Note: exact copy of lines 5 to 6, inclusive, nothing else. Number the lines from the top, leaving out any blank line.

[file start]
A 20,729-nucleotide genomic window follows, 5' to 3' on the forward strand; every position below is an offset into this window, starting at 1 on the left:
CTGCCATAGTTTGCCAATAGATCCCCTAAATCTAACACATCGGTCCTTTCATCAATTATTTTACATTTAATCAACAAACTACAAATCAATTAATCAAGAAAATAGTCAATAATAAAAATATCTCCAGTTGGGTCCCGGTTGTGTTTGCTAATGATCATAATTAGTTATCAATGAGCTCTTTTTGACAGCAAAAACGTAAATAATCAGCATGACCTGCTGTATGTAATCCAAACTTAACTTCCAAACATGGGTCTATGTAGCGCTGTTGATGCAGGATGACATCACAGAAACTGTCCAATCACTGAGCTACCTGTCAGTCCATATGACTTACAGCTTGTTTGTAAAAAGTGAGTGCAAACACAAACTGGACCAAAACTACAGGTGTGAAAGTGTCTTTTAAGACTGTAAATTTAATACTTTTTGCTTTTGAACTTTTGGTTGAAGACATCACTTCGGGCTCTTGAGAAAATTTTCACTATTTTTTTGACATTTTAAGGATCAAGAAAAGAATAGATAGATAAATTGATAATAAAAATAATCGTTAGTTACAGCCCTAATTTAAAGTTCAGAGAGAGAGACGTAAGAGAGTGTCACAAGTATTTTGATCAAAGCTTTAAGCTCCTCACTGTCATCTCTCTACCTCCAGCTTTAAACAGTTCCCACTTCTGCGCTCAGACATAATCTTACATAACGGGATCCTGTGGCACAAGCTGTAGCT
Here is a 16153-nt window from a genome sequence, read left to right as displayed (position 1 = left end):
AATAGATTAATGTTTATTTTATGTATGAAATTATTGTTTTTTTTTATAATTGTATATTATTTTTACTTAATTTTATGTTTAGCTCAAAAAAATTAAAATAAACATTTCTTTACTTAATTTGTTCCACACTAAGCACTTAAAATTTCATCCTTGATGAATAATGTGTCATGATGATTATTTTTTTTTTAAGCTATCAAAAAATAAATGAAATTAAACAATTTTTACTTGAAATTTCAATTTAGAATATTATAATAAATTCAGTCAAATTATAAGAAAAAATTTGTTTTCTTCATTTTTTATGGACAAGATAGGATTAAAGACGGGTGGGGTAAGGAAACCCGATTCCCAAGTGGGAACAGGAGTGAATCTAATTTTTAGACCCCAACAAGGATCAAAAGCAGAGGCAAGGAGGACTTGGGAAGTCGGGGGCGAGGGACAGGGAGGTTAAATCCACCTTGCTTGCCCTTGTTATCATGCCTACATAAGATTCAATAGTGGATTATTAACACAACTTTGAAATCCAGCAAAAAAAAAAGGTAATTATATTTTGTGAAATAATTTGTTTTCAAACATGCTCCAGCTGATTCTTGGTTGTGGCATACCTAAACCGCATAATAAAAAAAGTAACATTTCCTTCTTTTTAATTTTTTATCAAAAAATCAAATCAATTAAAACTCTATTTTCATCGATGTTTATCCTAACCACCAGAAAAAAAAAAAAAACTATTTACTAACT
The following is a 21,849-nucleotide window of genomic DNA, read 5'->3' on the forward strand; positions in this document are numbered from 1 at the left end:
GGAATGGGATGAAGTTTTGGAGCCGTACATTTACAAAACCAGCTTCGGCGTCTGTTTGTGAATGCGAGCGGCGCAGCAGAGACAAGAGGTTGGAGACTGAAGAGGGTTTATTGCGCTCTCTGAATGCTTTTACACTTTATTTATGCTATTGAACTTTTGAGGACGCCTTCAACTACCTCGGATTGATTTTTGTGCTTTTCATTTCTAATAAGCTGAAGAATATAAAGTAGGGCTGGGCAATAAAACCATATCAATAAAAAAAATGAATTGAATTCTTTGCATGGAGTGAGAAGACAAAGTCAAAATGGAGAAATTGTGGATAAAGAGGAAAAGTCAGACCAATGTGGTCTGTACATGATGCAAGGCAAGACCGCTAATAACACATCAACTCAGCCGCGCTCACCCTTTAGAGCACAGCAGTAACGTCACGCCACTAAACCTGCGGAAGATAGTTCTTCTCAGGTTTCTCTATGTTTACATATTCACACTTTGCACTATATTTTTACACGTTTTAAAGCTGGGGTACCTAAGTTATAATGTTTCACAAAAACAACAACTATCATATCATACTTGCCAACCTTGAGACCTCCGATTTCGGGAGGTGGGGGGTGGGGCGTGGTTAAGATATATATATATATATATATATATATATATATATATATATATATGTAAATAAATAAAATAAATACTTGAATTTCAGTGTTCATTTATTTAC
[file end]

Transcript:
The following is a 21,849-nucleotide window of genomic DNA, read 5'->3' on the forward strand; positions in this document are numbered from 1 at the left end:
GGAATGGGATGAAGTTTTGGAGCCGTACATTTACAAAACCAGCTTCGGCGTCTGTTTGTGAATGCGAGCGGCGCAGCAGAGACAAGAGGTTGGAGACTGAAGAGGGTTTATTGCGCTCTCTGAATGCTTTTACACTTTATTTATGCTATTGAACTTTTGAGGACGCCTTCAACTACCTCGGATTGATTTTTGTGCTTTTCATTTCTAATAAGCTGAAGAATATAAAGTAGGGCTGGGCAATAAAACCATATCAATAAAAAAAATGAATTGAATTCTTTGCATGGAGTGAGAAGACAAAGTCAAAATGGAGAAATTGTGGATAAAGAGGAAAAGTCAGACCAATGTGGTCTGTACATGATGCAAGGCAAGACCGCTAATAACACATCAACTCAGCCGCGCTCACCCTTTAGAGCACAGCAGTAACGTCACGCCACTAAACCTGCGGAAGATAGTTCTTCTCAGGTTTCTCTATGTTTACATATTCACACTTTGCACTATATTTTTACACGTTTTAAAGCTGGGGTACCTAAGTTATAATGTTTCACAAAAACAACAACTATCATATCATACTTGCCAACCTTGAGACCTCCGATTTCGGGAGGTGGGGGGTGGGGCGTGGTTAAGATATATATATATATATATATATATATATATATATATATATATATGTAAATAAATAAAATAAATACTTGAATTTCAGTGTTCATTTATTTAC